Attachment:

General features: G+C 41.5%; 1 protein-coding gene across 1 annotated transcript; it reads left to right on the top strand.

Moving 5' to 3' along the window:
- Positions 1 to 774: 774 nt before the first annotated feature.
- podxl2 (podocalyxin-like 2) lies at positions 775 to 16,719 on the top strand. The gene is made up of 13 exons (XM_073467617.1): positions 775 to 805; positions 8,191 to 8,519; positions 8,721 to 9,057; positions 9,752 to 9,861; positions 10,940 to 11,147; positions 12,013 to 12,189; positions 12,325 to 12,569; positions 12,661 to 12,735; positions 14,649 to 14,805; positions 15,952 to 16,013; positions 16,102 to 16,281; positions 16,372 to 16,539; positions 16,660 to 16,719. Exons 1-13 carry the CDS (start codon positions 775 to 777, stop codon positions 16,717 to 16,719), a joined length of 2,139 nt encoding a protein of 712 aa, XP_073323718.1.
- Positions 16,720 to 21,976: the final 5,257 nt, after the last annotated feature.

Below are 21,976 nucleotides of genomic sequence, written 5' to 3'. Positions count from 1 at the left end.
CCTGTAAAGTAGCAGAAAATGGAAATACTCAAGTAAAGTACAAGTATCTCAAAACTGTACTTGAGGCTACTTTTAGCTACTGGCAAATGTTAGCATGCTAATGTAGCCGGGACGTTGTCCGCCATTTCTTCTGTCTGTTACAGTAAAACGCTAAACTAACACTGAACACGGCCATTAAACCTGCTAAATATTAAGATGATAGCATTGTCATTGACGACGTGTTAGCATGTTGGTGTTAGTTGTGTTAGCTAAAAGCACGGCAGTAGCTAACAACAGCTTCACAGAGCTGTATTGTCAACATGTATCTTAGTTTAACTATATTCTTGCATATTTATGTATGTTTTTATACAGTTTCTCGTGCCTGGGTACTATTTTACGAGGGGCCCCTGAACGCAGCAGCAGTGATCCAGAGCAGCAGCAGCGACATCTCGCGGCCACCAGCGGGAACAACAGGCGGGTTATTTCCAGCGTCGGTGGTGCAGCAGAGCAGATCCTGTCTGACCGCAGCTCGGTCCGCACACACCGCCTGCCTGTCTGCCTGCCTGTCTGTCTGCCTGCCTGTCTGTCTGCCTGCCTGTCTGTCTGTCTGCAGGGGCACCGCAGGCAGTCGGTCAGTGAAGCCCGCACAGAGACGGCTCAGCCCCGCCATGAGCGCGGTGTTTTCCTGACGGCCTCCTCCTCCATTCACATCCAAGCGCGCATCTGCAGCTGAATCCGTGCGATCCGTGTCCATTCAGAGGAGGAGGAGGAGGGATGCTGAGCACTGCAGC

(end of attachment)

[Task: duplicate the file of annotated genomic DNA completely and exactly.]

General features: G+C 41.5%; 1 protein-coding gene across 1 annotated transcript; it reads left to right on the top strand.

Moving 5' to 3' along the window:
- Positions 1 to 774: 774 nt before the first annotated feature.
- podxl2 (podocalyxin-like 2) lies at positions 775 to 16,719 on the top strand. The gene is made up of 13 exons (XM_073467617.1): positions 775 to 805; positions 8,191 to 8,519; positions 8,721 to 9,057; positions 9,752 to 9,861; positions 10,940 to 11,147; positions 12,013 to 12,189; positions 12,325 to 12,569; positions 12,661 to 12,735; positions 14,649 to 14,805; positions 15,952 to 16,013; positions 16,102 to 16,281; positions 16,372 to 16,539; positions 16,660 to 16,719. Exons 1-13 carry the CDS (start codon positions 775 to 777, stop codon positions 16,717 to 16,719), a joined length of 2,139 nt encoding a protein of 712 aa, XP_073323718.1.
- Positions 16,720 to 21,976: the final 5,257 nt, after the last annotated feature.

Below are 21,976 nucleotides of genomic sequence, written 5' to 3'. Positions count from 1 at the left end.
CCTGTAAAGTAGCAGAAAATGGAAATACTCAAGTAAAGTACAAGTATCTCAAAACTGTACTTGAGGCTACTTTTAGCTACTGGCAAATGTTAGCATGCTAATGTAGCCGGGACGTTGTCCGCCATTTCTTCTGTCTGTTACAGTAAAACGCTAAACTAACACTGAACACGGCCATTAAACCTGCTAAATATTAAGATGATAGCATTGTCATTGACGACGTGTTAGCATGTTGGTGTTAGTTGTGTTAGCTAAAAGCACGGCAGTAGCTAACAACAGCTTCACAGAGCTGTATTGTCAACATGTATCTTAGTTTAACTATATTCTTGCATATTTATGTATGTTTTTATACAGTTTCTCGTGCCTGGGTACTATTTTACGAGGGGCCCCTGAACGCAGCAGCAGTGATCCAGAGCAGCAGCAGCGACATCTCGCGGCCACCAGCGGGAACAACAGGCGGGTTATTTCCAGCGTCGGTGGTGCAGCAGAGCAGATCCTGTCTGACCGCAGCTCGGTCCGCACACACCGCCTGCCTGTCTGCCTGCCTGTCTGTCTGCCTGCCTGTCTGTCTGCCTGCCTGTCTGTCTGTCTGCAGGGGCACCGCAGGCAGTCGGTCAGTGAAGCCCGCACAGAGACGGCTCAGCCCCGCCATGAGCGCGGTGTTTTCCTGACGGCCTCCTCCTCCATTCACATCCAAGCGCGCATCTGCAGCTGAATCCGTGCGATCCGTGTCCATTCAGAGGAGGAGGAGGAGGGATGCTGAGCACTGCAGC